|Matthew Henry's Concise Commentary|
11:1 However men may make light of giving short weight or measure, and however common such crimes may be, they are an abomination to the Lord. 2. Considering how safe, and quiet, and easy the humble are, we see that with the lowly is wisdom. 3. An honest man's principles are fixed, therefore his way is plain. 4. Riches will stand men in no stead in the day of death. 5,6. The ways of wickedness are dangerous. And sin will be its own punishment. 7. When a godly man dies, all his fears vanish; but when a wicked man dies, his hopes vanish. 8. The righteous are often wonderfully kept from going into dangerous situations, and the ungodly go in their stead. 9. Hypocrites delude men into error and sin by artful objections against the truths of God's word. 10,11. Nations prosper when wicked men are cast down. 12. A man of understanding does not judge of others by their success. 13. A faithful man will not disclose what he is trusted with, unless the honour of God and the real good of society require it. 14. We shall often find it to our advantage to advise with others. 15. The welfare of our families, our own peace, and our ability to pay just debts, must not be brought into danger. But here especially let us consider the grace of our Lord Jesus Christ in becoming Surety even for enemies. 16. A pious and discreet woman will keep esteem and respect, as strong men keep possession of wealth. 17. A cruel, froward, ill-natured man, is vexatious to those that are, and should be to him as his own flesh, and punishes himself. 18. He that makes it his business to do good, shall have a reward, as sure to him as eternal truth can make it. 19. True holiness is true happiness. The more violent a man is in sinful pursuits, the more he hastens his own destruction. 20. Nothing is more hateful to God, than hypocrisy and double dealing, which are here signified. God delights in such as aim and act with uprightness. 21. Joining together in sin shall not protect the sinners. 22. Beauty is abused by those who have not discretion or modesty with it. This is true of all bodily endowments. 23. The wicked desire mischief to others, but it shall return upon themselves. 24. A man may grow poor by not paying just debts, not relieving the poor, not allowing needful expenses. Let men be ever so saving of what they have, if God appoints, it comes to nothing. 25. Both in temporal and spiritual things, God commonly deals with his people according to the measure by which they deal with their brethren. 26. We must not hoard up the gifts of God's bounty, merely for our own advantage. 27. Seeking mischief is here set against seeking good; for those that are not doing good are doing hurt, even to themselves.
Verse 1. - A false balance; literally, balances of deceit (Proverbs 20:23). The repetition of the injunctions of Deuteronomy 25:13, 14 and Leviticus 19:35, 36 points to fraud consequent on increased commercial dealings, and the necessity of moral and religious considerations to control practices which the civil authority could not adequately supervise. The standard weights and measures were deposited in the sanctuary (Exodus 30:13; Leviticus 27:25; 1 Chronicles 23:29), but cupidity was not to be restrained by law, and the prophets had continually to inveigh against this besetting sin (see Ezekiel 45:10; Amos 8:5; Micah 6:11). Honesty and integrity are at the foundation of social duties, which the author is now teaching. Hence comes the reiteration of these warnings (Proverbs 16:11; Proverbs 20:10). A just weight; literally, a perfect stone, stones having been used as weights from early times. So we read (2 Samuel 14:26) that Absalom weighed his hair "by the king's stone" (eben).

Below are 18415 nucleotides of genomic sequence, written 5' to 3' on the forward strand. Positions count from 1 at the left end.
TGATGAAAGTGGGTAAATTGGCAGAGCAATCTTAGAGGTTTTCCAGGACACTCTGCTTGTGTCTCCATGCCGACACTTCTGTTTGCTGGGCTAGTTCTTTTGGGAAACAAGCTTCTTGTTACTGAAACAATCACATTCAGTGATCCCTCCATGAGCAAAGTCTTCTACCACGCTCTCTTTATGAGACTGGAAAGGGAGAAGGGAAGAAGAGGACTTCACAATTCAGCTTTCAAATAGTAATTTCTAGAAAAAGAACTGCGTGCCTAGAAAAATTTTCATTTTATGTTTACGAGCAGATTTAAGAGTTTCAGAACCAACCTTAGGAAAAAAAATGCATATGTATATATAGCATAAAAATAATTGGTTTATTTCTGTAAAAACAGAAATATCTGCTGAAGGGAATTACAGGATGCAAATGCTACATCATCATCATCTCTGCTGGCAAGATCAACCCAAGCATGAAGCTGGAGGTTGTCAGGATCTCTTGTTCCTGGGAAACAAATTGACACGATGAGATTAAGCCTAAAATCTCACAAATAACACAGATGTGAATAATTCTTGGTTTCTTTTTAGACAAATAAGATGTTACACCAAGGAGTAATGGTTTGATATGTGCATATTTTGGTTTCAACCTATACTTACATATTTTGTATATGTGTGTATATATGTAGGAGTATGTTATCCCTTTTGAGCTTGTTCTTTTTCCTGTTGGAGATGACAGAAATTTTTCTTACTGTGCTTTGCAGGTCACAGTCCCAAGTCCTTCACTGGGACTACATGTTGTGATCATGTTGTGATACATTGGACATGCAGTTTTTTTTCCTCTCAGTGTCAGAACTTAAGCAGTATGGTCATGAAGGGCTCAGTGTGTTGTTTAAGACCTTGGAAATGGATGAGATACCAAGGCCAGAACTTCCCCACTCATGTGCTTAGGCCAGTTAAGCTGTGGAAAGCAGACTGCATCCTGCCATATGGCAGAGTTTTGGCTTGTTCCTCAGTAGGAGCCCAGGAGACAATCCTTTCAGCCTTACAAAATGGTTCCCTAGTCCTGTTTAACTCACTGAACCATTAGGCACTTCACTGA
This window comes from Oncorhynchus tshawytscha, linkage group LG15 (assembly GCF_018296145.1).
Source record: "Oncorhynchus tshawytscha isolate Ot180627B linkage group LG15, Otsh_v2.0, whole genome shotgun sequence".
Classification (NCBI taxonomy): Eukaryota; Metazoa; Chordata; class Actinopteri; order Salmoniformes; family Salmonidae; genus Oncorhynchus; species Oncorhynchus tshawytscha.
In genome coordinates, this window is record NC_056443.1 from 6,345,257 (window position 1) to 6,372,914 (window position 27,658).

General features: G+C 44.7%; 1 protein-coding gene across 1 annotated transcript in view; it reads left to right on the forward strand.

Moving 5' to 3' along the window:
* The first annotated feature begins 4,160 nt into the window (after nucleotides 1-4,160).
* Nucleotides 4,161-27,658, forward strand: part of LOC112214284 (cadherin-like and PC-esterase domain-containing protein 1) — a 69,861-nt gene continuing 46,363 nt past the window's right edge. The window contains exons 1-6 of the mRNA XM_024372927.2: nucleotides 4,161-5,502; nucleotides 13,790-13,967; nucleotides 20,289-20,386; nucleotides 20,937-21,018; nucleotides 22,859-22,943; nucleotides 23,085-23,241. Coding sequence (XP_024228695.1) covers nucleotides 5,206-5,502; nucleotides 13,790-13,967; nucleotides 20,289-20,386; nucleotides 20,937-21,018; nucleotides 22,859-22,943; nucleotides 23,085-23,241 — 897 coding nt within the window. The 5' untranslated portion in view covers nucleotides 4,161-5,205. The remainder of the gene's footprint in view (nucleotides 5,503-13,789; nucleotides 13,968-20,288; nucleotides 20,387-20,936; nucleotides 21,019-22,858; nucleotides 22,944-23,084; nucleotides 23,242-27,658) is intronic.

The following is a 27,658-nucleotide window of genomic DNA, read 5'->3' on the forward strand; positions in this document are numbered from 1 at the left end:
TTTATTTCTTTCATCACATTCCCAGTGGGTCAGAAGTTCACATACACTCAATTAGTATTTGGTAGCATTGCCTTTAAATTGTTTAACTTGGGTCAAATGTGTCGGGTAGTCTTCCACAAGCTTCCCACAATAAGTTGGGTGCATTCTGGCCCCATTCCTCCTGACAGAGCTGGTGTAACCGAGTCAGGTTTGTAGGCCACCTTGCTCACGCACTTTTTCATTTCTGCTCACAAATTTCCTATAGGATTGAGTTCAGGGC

Gill's Exposition of the Entire Bible
A false balance is abomination to the Lord,.... Under which are included all false weights and measures, and all fraudulent practices in commerce and dealing; which are forbidden by the Lord, and are abominable to him, as being injurious to the estates and properties of men: and more especially must be abominable in professors of religion, as being contrary to the grace of God; for though there may be common honesty where there is not the grace of God, yet there cannot be the true grace of God where there is not honesty; for the grace of God teaches to deny all such worldly lusts;
but a just weight is his delight; or a "perfect stone" (c); the ancient practice being to make use of stones for weights; Now to give just weight, and also just measure, and to do justly in all civil dealings with men, is what God requires, and is well pleasing in his sight (d); see Leviticus 19:35. This may be understood of balances and weights in religious affairs; the balance of the sanctuary is the word of God, with which all doctrines are to be weighed, and, if found wanting, they are to be rejected; this is agreeable to the will of God: false balances are abominable to him; such as carnal reason, vain philosophy, and the traditions of men, used by antichrist and his followers; the harlot, described in some preceding chapters, opposed to Wisdom or Christ, who directs to the search of the Scriptures, and the use of them to try doctrines by, John 5:39; see Acts 17:11.
(c) "lapsis perfectus", Montanus, Gejerus. (d) , &c. Phocylid. Poem. Admon. v. 12, 13.
Jamieson-Fausset-Brown Bible Commentary
1. (Compare Margin). The Hebrews used stones for weights.
just—complete in measure.
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